Westside has also maintained its business by offering corporate memberships and leasing services for apartment owners.
Corporate subscriptions start at $1,375 – a price point that includes 25 accounts active for 60 days. So a company that is recruiting can give 25 incoming employees a two-month account to look for a new pad.
Westside has seen a 3 percent uptick in corporate subscriptions since last year after an extended period of flat growth, said Miller, who noted that about 75 percent of its business customers are L.A. tech companies, such as Santa Monica’s Cornerstone OnDemand.
There’s a direct correlation between tech companies moving here, setting up shop and hiring people, and the increase in corporate accounts, said Miller.
Westside also has sold a leasing service to landlords since 2009 in which its employees show apartments to prospective renters, receive applications and run background checks.
“(Leasing services are) a hassle from a landlord’s perspective,” said Miller. “We have a team of 10 people in house seven days a week answering the phones, setting up showings.”
Westside charges landlords half of a unit’s first month’s rent – a cost that some large professional apartment management companies are unwilling to pay, especially if they already have trained leasing agents.
“We’re not going to outsource that to another company because we consider that a very high value-added part of what we do,” said Daniel Tenenbaum, principal at Brentwood’s Pacific Crest Realty, who noted that his company puts a lot of resources into training leasing agents.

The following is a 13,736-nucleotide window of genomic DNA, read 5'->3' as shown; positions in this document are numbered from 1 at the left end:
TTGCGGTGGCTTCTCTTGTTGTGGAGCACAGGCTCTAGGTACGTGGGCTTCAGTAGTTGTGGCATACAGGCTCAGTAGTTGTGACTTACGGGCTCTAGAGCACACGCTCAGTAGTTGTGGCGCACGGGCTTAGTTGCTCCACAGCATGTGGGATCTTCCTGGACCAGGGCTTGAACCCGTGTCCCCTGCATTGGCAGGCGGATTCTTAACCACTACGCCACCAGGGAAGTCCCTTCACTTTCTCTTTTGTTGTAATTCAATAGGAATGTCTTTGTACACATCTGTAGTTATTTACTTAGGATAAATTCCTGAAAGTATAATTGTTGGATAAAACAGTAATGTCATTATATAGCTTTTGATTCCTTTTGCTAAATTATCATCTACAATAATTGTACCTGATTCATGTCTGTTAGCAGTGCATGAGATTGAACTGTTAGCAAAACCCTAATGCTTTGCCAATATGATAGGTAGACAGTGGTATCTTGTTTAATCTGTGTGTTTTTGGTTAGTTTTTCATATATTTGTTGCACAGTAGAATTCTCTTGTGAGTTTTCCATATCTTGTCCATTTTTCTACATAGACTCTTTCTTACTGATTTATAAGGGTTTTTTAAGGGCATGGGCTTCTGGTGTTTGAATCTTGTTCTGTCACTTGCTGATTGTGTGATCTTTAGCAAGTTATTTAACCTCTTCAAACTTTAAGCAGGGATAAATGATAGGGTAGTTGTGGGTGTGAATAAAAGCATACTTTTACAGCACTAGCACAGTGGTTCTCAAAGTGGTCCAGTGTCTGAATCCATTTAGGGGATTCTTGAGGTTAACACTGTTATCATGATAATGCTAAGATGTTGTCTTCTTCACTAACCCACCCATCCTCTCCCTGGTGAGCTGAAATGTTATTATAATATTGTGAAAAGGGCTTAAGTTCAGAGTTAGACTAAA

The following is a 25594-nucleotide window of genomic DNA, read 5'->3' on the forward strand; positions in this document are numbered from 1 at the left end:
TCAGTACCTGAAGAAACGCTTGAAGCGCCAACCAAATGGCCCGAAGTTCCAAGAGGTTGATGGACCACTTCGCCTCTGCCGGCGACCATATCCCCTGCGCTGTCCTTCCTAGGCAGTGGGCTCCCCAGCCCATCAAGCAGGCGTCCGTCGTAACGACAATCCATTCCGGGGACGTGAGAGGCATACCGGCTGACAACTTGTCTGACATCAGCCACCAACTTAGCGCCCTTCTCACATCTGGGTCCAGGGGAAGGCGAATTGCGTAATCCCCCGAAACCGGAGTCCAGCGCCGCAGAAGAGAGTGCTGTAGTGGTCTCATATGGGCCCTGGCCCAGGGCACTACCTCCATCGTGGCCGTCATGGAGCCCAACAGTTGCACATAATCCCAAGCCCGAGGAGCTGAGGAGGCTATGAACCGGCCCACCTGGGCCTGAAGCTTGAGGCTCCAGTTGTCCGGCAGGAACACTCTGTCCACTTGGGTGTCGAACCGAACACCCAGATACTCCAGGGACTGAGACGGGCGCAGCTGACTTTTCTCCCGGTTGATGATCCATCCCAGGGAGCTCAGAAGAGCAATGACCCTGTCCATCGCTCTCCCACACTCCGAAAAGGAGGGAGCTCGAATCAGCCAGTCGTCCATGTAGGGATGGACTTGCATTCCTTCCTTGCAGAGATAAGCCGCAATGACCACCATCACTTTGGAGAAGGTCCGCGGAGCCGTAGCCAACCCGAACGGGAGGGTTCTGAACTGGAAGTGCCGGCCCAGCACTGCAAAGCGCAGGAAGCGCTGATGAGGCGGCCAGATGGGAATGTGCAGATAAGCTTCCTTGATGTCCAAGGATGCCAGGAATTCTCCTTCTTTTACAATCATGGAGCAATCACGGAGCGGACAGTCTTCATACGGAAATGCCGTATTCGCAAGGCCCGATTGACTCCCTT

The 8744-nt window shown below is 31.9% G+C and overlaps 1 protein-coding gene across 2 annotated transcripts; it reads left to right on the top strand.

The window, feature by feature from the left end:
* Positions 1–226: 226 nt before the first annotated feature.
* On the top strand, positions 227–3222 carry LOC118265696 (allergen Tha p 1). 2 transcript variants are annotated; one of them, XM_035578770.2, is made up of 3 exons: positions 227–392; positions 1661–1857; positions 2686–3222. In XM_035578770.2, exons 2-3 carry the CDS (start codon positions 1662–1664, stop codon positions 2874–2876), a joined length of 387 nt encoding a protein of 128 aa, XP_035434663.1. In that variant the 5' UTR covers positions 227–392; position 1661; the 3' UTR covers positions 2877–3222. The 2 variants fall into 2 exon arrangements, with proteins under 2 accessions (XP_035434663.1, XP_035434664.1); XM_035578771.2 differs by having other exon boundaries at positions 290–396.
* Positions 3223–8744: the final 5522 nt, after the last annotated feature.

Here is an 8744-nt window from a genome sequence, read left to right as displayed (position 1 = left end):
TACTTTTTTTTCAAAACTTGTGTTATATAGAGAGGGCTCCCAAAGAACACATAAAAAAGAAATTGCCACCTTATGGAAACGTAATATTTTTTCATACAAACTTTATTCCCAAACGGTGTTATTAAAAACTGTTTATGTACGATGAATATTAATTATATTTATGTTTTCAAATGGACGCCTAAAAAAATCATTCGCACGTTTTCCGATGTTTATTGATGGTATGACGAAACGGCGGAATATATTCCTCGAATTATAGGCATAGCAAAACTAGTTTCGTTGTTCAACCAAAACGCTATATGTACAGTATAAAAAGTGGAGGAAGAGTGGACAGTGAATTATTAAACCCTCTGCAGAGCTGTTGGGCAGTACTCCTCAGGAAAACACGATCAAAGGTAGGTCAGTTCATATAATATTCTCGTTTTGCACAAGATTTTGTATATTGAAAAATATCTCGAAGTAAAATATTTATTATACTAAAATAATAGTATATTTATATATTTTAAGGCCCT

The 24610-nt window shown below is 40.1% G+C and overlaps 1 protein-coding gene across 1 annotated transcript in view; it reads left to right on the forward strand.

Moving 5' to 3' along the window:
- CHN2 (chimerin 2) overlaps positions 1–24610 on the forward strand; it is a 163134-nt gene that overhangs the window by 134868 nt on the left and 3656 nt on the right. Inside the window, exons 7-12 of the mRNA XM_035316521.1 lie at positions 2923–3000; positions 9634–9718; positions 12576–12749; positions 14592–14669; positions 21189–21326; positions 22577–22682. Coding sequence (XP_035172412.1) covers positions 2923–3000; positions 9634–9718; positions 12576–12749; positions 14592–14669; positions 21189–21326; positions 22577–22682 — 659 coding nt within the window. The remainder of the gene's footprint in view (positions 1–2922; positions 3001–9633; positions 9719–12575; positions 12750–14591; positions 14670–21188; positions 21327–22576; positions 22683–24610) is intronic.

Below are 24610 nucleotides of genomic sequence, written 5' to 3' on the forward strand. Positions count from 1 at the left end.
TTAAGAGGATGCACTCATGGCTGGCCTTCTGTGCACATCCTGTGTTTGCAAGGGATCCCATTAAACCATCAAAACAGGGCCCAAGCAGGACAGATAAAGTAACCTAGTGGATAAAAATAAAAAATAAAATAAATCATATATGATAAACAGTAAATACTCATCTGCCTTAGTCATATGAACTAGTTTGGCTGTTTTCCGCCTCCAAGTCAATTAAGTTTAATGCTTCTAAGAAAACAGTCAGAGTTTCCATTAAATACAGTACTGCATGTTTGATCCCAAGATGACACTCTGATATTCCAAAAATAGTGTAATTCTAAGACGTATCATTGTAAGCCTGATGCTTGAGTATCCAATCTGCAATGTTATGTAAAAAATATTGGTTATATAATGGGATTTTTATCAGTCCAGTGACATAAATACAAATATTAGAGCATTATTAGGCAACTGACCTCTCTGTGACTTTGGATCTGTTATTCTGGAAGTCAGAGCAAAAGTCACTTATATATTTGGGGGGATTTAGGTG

However, Miller said the leasing service has caught on with small mom-and-pop landlords in high-rent areas – customers who stand to gain a lot from finding a tenant quickly but don’t have the manpower to run a professional leasing office.
Westside’s leasing team has represented more than 5,000 leased units since 2009, according to Miller.
With high rents in mind, Westside is also aiming to become a major player in the residential brokerage business when it launches that division next year.
The company plans to use its vast database of rent prices to identify geographical areas where values are on the rise and assist in pricing homes. Miller said Westside Rentals also plans to exploit its network of apartment hunters and landlords to find clients.
In a test case, the company sold a three-bedroom Inglewood townhouse for $387,000 in October.
“It complements everything else that we are already doing,” said Miller of Westside’s brokerage plans. “We are going to be leveraging the relationships we have. We’ll convert our members who are paying a good amount of rents and then put them in a condo or townhome.”
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